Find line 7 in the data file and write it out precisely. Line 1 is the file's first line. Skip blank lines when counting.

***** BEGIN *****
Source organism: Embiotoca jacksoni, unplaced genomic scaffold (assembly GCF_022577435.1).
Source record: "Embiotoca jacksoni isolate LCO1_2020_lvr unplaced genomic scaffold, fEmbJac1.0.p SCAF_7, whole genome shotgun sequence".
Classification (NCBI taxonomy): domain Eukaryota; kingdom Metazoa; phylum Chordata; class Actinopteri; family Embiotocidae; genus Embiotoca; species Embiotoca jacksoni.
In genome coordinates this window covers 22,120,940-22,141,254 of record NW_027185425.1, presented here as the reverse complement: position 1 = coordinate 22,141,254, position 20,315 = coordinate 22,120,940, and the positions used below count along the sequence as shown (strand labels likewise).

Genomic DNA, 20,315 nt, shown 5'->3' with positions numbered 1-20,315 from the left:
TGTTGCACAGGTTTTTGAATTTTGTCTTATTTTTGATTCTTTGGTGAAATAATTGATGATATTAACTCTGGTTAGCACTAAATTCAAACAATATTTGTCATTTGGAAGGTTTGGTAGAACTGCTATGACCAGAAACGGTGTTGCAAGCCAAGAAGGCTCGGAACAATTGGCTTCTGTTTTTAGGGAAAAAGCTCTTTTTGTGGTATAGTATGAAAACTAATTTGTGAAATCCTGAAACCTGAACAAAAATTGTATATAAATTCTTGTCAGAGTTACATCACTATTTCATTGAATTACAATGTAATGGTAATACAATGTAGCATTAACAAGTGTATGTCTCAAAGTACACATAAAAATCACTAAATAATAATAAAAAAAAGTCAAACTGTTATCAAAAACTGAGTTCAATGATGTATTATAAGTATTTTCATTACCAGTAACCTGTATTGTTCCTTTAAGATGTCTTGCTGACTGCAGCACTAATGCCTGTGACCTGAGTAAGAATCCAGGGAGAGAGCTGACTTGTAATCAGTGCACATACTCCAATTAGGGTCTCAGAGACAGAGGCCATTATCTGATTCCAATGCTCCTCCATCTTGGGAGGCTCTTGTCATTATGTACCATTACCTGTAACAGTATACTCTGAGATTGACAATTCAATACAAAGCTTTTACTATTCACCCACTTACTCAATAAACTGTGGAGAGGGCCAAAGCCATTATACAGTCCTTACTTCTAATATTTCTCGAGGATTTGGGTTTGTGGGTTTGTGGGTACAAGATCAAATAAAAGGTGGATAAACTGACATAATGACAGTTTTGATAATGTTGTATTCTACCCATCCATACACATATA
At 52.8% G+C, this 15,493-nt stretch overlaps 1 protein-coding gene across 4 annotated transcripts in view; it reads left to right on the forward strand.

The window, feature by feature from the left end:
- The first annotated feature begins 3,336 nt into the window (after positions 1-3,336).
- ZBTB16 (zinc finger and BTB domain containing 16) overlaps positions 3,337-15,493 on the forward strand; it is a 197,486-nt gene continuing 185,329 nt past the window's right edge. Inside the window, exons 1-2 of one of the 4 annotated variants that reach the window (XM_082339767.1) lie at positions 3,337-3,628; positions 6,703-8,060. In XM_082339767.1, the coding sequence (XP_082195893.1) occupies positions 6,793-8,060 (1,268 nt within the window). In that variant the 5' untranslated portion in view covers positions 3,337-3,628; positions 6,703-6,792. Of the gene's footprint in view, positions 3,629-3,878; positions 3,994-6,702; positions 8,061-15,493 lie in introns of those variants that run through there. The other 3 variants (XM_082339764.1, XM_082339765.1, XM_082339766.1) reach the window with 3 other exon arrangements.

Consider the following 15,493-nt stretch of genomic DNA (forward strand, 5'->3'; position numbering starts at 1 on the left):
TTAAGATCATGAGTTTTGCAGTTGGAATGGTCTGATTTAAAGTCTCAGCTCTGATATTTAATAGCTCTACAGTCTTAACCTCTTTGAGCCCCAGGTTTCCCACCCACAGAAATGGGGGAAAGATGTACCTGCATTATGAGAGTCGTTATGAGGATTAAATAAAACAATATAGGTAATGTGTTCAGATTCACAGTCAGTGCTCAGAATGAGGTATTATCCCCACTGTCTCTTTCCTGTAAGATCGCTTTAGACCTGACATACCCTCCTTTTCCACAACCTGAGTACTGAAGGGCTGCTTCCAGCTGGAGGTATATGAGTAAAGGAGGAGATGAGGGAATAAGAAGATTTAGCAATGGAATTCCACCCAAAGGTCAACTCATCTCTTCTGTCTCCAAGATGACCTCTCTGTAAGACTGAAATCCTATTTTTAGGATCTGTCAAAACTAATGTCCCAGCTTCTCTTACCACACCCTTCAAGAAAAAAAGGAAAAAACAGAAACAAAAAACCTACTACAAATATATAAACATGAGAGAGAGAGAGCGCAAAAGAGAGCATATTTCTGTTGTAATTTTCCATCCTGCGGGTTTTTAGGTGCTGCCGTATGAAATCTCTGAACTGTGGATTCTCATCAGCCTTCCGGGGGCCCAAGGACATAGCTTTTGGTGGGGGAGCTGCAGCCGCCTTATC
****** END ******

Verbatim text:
At 52.8% G+C, this 15,493-nt stretch overlaps 1 protein-coding gene across 4 annotated transcripts in view; it reads left to right on the forward strand.